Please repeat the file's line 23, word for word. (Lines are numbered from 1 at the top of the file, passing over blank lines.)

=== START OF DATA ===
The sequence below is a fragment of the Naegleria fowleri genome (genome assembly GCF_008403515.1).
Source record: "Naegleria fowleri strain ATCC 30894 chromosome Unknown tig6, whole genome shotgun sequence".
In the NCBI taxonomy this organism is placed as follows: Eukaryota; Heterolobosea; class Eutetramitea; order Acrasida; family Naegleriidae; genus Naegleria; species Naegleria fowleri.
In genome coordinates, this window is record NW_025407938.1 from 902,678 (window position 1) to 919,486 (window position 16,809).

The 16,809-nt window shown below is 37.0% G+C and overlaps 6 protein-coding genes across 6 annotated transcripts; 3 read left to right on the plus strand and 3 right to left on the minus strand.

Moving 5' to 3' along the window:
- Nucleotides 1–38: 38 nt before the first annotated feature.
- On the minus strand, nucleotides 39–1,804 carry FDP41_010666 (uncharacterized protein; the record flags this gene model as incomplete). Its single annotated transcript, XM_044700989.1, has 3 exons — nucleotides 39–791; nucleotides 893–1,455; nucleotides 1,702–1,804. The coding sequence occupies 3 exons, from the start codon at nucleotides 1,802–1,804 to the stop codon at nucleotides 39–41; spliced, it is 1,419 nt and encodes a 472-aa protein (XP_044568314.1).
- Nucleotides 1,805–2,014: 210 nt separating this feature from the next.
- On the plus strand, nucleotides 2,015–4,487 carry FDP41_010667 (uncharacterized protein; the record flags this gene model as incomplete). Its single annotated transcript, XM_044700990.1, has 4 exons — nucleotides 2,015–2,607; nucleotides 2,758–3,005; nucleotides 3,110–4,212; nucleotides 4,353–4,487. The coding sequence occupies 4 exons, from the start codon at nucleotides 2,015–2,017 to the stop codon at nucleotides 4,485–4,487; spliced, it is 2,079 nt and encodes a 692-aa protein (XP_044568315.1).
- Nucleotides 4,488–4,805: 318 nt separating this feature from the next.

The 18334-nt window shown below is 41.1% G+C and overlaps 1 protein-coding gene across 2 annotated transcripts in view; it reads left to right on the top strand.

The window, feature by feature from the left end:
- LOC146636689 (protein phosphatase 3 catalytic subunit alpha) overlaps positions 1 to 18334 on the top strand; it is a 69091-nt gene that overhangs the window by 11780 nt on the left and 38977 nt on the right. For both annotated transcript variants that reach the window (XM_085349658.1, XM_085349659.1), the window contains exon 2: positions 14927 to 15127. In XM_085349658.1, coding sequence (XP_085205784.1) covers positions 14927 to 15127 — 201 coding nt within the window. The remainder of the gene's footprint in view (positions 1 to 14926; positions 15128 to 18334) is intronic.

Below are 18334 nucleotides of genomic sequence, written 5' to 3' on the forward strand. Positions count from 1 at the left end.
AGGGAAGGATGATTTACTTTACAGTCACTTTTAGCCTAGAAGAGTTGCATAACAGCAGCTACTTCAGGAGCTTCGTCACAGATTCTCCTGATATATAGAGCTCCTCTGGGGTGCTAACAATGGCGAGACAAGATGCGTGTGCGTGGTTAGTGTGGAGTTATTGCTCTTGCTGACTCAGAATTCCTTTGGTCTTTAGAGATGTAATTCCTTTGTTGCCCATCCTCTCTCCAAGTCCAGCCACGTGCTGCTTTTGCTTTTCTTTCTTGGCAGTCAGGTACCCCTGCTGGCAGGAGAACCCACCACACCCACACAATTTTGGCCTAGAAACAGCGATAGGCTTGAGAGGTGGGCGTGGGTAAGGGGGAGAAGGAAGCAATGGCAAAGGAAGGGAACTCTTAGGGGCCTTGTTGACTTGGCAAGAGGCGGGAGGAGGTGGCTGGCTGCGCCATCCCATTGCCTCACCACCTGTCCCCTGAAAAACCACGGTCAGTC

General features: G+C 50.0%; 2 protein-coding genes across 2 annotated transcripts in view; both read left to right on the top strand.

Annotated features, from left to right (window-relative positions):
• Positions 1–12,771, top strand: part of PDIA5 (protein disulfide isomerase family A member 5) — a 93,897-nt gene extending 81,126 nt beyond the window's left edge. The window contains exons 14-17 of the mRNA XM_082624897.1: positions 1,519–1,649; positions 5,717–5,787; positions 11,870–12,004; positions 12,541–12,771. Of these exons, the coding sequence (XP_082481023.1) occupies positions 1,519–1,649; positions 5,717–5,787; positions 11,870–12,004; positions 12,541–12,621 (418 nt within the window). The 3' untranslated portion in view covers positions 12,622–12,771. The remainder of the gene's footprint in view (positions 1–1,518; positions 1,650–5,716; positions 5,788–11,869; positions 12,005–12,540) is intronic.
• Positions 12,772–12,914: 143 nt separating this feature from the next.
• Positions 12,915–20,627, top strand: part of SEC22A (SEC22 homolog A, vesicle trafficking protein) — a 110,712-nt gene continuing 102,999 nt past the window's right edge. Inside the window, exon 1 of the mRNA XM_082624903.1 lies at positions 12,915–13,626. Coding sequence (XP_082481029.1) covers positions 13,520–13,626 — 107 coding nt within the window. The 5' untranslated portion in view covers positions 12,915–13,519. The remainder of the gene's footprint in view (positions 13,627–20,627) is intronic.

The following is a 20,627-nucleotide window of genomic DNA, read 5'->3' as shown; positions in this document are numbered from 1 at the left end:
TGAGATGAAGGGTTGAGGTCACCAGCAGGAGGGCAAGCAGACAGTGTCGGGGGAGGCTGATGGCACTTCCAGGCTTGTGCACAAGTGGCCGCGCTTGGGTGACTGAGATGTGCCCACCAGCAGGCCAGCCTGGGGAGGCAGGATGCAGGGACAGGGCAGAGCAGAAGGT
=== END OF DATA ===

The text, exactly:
TGAGATGAAGGGTTGAGGTCACCAGCAGGAGGGCAAGCAGACAGTGTCGGGGGAGGCTGATGGCACTTCCAGGCTTGTGCACAAGTGGCCGCGCTTGGGTGACTGAGATGTGCCCACCAGCAGGCCAGCCTGGGGAGGCAGGATGCAGGGACAGGGCAGAGCAGAAGGT